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On Answering Questions

by merlyn (Sage)
on Feb 07, 2003 at 19:39 UTC ( [id://233565]=perlmeditation: print w/replies, xml ) Need Help??

From a recent email exchange in one of the many mailing lists I follow:
One of the answerers: You asked one question when most people who use {product} know that's not the right question to answer.

Original questioner: Please don't second-guess my questions. If I wanted a different question answered, I would have asked a different question.

Yours truly: Uh, no. As a frequent question answerer, I tend to think as much about the context of the question I'm answering, as the answer I'm writing, just in case there's something missing. And I'm free to question the context as much as I am free to answer the original question.

If you had not wanted to be second-guessed, you would have stated more about the context of your question, so that we wouldn't have to wonder if you're doing something the hard way.

Every question is a piece of an answer to a larger question. Sometimes, it's worth backing up a step to ensure you haven't painted yourself into the corner.

To presume you've already solved the issue that led to your question in the best possible manner is to have an arrogance that will only irritate the people from whom you seek guidance. :) Remember, you've only solved that level to the best of your ability.

-- Randal L. Schwartz, Perl hacker
Be sure to read my standard disclaimer if this is a reply.

Replies are listed 'Best First'.
Re: On Answering Questions
by dws (Chancellor) on Feb 07, 2003 at 19:47 UTC
    Public answers to public questions also benefit those who haven't asked the question yet, or who haven't articulated the question, or who haven't dared to ask it for fear of being embarassed in public. So quite often a public answer carries an implied "Maybe you want only your specific question answered, but others reading along might benefit from hearing more."

    It helps to make the implied part explicit now and then.

Re: On Answering Questions
by BrowserUk (Patriarch) on Feb 07, 2003 at 21:15 UTC

    In the abstract, I'm afraid I'd have to side with the questioner.

    Whilst a man of your in-depth experience and knowledge will often be able to divine more context than supplied, and therefore often be correct in answering, "You asked the wrong question!". Every now and then, your divining rod will give you a false twitch with the result that you end up irritating the questioner as much as he has irritated you.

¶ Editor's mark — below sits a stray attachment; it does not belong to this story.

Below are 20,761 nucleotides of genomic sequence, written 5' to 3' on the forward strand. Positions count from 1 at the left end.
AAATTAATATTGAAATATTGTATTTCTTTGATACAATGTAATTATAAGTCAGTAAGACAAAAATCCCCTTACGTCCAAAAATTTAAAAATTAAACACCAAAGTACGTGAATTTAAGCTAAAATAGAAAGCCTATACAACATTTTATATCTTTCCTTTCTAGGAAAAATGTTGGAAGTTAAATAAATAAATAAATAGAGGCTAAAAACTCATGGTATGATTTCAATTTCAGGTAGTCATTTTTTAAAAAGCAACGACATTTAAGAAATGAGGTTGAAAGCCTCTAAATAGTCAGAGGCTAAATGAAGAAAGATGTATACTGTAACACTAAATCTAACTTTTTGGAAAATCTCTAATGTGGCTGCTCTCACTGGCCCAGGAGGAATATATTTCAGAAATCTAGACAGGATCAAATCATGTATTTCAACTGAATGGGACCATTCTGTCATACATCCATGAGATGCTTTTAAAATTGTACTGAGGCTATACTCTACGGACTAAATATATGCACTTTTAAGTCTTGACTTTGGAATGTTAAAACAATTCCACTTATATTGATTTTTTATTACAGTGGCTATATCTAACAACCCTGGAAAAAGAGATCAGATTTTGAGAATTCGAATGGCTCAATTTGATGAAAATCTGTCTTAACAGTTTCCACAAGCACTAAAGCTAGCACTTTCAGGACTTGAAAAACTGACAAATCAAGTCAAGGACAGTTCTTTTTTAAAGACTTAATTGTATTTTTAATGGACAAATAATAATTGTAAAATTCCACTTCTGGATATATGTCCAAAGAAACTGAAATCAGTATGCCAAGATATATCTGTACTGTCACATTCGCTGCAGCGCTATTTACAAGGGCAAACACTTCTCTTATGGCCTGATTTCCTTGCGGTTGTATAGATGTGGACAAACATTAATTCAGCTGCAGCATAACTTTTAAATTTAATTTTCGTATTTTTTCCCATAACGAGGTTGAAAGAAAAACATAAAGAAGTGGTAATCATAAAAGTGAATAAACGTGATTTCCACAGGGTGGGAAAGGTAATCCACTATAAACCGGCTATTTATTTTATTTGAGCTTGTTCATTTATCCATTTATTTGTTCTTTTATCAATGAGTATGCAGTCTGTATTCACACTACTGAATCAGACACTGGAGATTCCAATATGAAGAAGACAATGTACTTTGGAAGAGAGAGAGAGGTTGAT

As a questioner who sometimes explicitly removes the context from my questions deliberately, in order that I may seek answers that move beyond, around or under received wisdom on a particular point or subject, I don't mind receiving the answer. "Wrong question!" if comes with at least a little context of it's own. Ie. Why is it the wrong question. As a quite young man, I got really miffed by parents, teachers etc. that would answer "why?" with "Because I say so!" or "Because that's how it's done!". At 7, I got into trouble for walking 2 miles each way to the local library in order to read books on electricity. (Anyone remember Bibani book?). Of course, it was a good few years before I began to understand them, but I did so hate being told, "You wouldn't understand".

    The problem with this medium (web) and email, is that unless you're personally or professionally aquainted with the questioner, you can never be quite sure who you are talking to, or what level of knowledge, expertise or understanding they may have. If James Watt, Benjamin Franklin, Thomas Edison or Einstein hadn't questioned the current thinking of their day, many things we now teach in high school, and take for granted every day, would not be around, including in their case, the computers we are using to communicate. Likewise, Mr. Wall questioned the wisdom of C, shell scripts etc. You, must have said "there must be a better way" to yourself before you came up with the ST? Every new thing comes out of questioning the status quo, and sometimes that means making a mental leap a step beyond current expert opinion.

    Of course, I've no way of knowing how much if any of this can be applied to the facts of the particular case you cite, and I have no doubt at all that in 99/100 cases, the questioner really is lagging behind the experts (or even the simply accustomed) in knowledge, but even then, it's sometimes better to learn by making your own mistakes than having to take things as read.

    It doesn't usually take that much longer to type "That's the wrong question because <10 words of explaination or pointer to same>". And it's always worth keeping an open mind that, just maybe, this questioner has asked/phrased his question in a particular way because he thinks he sees something new, different, unique. 99/100 times he will be wrong, but it's the 1% that makes life interesting. Engaging in a litte open-minded debate may just lead to something worthwhile.

    Examine what is said, not who speaks.

    The 7th Rule of perl club is -- pearl clubs are easily damaged. Use a diamond club instead.